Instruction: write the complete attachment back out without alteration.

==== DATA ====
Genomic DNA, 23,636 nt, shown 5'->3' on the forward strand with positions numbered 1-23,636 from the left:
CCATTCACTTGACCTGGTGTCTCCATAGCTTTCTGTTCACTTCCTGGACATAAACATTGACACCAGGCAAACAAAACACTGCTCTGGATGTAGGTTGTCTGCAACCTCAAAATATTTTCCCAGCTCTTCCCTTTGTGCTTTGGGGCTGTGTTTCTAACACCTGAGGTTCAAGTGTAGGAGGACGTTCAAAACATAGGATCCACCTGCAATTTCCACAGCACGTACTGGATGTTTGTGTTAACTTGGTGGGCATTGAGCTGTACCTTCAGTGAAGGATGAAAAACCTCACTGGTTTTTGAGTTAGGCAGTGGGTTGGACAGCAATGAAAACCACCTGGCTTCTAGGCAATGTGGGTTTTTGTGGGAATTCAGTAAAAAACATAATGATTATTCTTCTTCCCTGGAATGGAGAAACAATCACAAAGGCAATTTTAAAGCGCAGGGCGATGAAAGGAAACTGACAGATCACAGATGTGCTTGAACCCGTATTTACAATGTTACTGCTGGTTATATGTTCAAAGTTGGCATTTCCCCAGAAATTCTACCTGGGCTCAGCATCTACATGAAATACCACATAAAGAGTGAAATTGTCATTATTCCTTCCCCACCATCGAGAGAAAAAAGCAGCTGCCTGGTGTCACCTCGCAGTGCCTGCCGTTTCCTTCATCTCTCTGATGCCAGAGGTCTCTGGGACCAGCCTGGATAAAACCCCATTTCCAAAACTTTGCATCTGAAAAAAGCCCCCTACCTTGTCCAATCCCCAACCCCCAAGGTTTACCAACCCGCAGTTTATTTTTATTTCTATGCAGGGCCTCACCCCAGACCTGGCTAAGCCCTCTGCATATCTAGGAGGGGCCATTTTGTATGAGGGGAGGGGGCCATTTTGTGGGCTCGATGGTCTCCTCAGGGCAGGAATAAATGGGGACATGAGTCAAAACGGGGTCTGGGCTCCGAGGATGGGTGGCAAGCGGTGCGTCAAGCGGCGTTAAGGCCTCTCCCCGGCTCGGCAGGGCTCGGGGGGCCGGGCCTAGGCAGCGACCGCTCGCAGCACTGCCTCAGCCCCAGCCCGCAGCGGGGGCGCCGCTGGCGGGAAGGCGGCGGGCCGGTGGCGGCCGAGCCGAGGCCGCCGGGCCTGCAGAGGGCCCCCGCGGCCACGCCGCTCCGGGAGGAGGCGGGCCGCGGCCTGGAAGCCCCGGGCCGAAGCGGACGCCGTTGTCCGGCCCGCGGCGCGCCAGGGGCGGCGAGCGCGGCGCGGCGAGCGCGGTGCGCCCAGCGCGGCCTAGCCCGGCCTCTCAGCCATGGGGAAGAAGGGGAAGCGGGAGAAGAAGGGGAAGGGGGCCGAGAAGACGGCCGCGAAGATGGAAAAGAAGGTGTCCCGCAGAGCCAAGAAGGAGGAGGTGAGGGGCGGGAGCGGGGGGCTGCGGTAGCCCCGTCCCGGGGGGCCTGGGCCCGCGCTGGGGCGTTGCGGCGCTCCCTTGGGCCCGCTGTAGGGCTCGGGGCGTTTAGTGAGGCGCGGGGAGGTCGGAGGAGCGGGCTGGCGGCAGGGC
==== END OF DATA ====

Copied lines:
Genomic DNA, 23,636 nt, shown 5'->3' on the forward strand with positions numbered 1-23,636 from the left:
CCATTCACTTGACCTGGTGTCTCCATAGCTTTCTGTTCACTTCCTGGACATAAACATTGACACCAGGCAAACAAAACACTGCTCTGGATGTAGGTTGTCTGCAACCTCAAAATATTTTCCCAGCTCTTCCCTTTGTGCTTTGGGGCTGTGTTTCTAACACCTGAGGTTCAAGTGTAGGAGGACGTTCAAAACATAGGATCCACCTGCAATTTCCACAGCACGTACTGGATGTTTGTGTTAACTTGGTGGGCATTGAGCTGTACCTTCAGTGAAGGATGAAAAACCTCACTGGTTTTTGAGTTAGGCAGTGGGTTGGACAGCAATGAAAACCACCTGGCTTCTAGGCAATGTGGGTTTTTGTGGGAATTCAGTAAAAAACATAATGATTATTCTTCTTCCCTGGAATGGAGAAACAATCACAAAGGCAATTTTAAAGCGCAGGGCGATGAAAGGAAACTGACAGATCACAGATGTGCTTGAACCCGTATTTACAATGTTACTGCTGGTTATATGTTCAAAGTTGGCATTTCCCCAGAAATTCTACCTGGGCTCAGCATCTACATGAAATACCACATAAAGAGTGAAATTGTCATTATTCCTTCCCCACCATCGAGAGAAAAAAGCAGCTGCCTGGTGTCACCTCGCAGTGCCTGCCGTTTCCTTCATCTCTCTGATGCCAGAGGTCTCTGGGACCAGCCTGGATAAAACCCCATTTCCAAAACTTTGCATCTGAAAAAAGCCCCCTACCTTGTCCAATCCCCAACCCCCAAGGTTTACCAACCCGCAGTTTATTTTTATTTCTATGCAGGGCCTCACCCCAGACCTGGCTAAGCCCTCTGCATATCTAGGAGGGGCCATTTTGTATGAGGGGAGGGGGCCATTTTGTGGGCTCGATGGTCTCCTCAGGGCAGGAATAAATGGGGACATGAGTCAAAACGGGGTCTGGGCTCCGAGGATGGGTGGCAAGCGGTGCGTCAAGCGGCGTTAAGGCCTCTCCCCGGCTCGGCAGGGCTCGGGGGGCCGGGCCTAGGCAGCGACCGCTCGCAGCACTGCCTCAGCCCCAGCCCGCAGCGGGGGCGCCGCTGGCGGGAAGGCGGCGGGCCGGTGGCGGCCGAGCCGAGGCCGCCGGGCCTGCAGAGGGCCCCCGCGGCCACGCCGCTCCGGGAGGAGGCGGGCCGCGGCCTGGAAGCCCCGGGCCGAAGCGGACGCCGTTGTCCGGCCCGCGGCGCGCCAGGGGCGGCGAGCGCGGCGCGGCGAGCGCGGTGCGCCCAGCGCGGCCTAGCCCGGCCTCTCAGCCATGGGGAAGAAGGGGAAGCGGGAGAAGAAGGGGAAGGGGGCCGAGAAGACGGCCGCGAAGATGGAAAAGAAGGTGTCCCGCAGAGCCAAGAAGGAGGAGGTGAGGGGCGGGAGCGGGGGGCTGCGGTAGCCCCGTCCCGGGGGGCCTGGGCCCGCGCTGGGGCGTTGCGGCGCTCCCTTGGGCCCGCTGTAGGGCTCGGGGCGTTTAGTGAGGCGCGGGGAGGTCGGAGGAGCGGGCTGGCGGCAGGGC